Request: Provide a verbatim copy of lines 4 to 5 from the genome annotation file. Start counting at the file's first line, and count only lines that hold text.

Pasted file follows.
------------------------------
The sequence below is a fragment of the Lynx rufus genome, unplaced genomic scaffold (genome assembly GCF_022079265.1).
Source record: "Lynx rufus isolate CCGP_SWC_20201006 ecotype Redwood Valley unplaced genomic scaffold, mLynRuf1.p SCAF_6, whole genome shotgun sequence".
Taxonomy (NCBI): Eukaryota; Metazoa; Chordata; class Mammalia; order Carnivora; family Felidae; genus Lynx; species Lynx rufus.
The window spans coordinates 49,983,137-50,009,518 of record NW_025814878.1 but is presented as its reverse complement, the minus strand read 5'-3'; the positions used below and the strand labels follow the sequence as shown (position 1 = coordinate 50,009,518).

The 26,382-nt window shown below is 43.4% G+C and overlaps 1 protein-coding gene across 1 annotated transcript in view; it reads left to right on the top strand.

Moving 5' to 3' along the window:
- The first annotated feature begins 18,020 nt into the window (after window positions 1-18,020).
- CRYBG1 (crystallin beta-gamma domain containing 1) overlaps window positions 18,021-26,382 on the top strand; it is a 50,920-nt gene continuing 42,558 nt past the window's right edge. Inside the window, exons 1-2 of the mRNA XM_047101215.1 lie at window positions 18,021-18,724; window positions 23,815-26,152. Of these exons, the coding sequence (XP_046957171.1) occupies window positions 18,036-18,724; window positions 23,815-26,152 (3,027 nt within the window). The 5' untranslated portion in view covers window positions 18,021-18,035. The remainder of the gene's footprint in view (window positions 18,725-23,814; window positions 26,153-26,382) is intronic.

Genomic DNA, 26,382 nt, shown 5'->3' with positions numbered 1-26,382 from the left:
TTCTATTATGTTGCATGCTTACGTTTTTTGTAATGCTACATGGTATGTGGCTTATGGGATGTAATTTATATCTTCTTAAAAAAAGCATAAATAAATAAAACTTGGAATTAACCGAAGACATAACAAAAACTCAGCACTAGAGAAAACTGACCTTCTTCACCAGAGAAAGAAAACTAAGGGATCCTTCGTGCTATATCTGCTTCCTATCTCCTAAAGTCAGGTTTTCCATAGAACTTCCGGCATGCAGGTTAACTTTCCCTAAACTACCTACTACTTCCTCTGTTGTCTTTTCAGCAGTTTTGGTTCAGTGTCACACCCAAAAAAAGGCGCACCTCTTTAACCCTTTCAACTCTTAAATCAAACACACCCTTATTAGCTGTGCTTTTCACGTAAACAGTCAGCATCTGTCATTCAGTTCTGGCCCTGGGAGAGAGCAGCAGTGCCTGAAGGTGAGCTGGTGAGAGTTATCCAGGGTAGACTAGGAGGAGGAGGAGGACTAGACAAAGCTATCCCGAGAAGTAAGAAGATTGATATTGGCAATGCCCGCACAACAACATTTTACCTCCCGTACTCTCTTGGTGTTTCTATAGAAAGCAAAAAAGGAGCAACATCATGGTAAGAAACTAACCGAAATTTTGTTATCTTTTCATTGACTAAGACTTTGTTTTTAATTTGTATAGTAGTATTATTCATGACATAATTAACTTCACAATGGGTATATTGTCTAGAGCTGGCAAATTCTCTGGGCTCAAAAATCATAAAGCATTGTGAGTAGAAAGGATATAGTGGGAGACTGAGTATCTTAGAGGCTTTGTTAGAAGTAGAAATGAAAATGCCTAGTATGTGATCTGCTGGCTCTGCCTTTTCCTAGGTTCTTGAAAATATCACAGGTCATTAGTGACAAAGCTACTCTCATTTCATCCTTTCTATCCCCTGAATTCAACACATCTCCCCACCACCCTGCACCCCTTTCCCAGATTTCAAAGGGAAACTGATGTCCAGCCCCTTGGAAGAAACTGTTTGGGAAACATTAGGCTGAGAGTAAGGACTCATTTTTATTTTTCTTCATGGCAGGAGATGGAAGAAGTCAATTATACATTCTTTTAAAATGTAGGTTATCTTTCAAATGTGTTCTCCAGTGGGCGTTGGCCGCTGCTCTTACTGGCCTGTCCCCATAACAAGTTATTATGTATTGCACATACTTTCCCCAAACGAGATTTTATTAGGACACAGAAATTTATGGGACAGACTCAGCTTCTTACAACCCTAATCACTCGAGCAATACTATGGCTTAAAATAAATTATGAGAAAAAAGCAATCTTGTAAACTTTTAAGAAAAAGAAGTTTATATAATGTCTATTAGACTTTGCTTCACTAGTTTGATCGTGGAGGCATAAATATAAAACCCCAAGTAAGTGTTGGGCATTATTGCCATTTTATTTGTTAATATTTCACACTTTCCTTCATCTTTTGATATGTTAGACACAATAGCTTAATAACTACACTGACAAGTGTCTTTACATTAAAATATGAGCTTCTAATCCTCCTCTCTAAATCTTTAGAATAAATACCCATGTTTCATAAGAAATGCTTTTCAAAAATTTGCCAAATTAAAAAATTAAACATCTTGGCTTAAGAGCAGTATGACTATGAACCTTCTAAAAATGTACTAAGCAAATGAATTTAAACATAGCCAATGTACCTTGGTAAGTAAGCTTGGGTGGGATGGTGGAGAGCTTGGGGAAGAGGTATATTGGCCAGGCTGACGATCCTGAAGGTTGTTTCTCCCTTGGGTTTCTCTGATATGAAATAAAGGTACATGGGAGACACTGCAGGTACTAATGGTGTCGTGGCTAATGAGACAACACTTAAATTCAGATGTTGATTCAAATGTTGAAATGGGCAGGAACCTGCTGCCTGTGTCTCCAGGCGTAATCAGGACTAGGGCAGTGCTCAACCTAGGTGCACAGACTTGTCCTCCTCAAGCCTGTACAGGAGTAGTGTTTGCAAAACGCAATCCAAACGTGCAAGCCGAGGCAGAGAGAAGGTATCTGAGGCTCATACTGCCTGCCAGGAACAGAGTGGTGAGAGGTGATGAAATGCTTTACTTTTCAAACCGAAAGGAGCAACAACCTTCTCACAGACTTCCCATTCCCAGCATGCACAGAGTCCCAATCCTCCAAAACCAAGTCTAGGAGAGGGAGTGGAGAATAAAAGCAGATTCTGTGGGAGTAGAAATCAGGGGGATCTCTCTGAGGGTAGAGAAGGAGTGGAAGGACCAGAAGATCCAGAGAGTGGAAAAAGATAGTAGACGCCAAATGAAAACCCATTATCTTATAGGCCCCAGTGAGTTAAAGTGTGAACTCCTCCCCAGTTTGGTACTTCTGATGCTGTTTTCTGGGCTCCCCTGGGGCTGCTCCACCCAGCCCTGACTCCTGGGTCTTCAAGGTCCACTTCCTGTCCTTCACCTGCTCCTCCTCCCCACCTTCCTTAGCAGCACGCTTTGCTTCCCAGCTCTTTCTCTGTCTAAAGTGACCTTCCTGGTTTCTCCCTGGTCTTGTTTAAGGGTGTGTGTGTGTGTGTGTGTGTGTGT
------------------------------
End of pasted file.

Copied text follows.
The window spans coordinates 49,983,137-50,009,518 of record NW_025814878.1 but is presented as its reverse complement, the minus strand read 5'-3'; the positions used below and the strand labels follow the sequence as shown (position 1 = coordinate 50,009,518).

The 26,382-nt window shown below is 43.4% G+C and overlaps 1 protein-coding gene across 1 annotated transcript in view; it reads left to right on the top strand.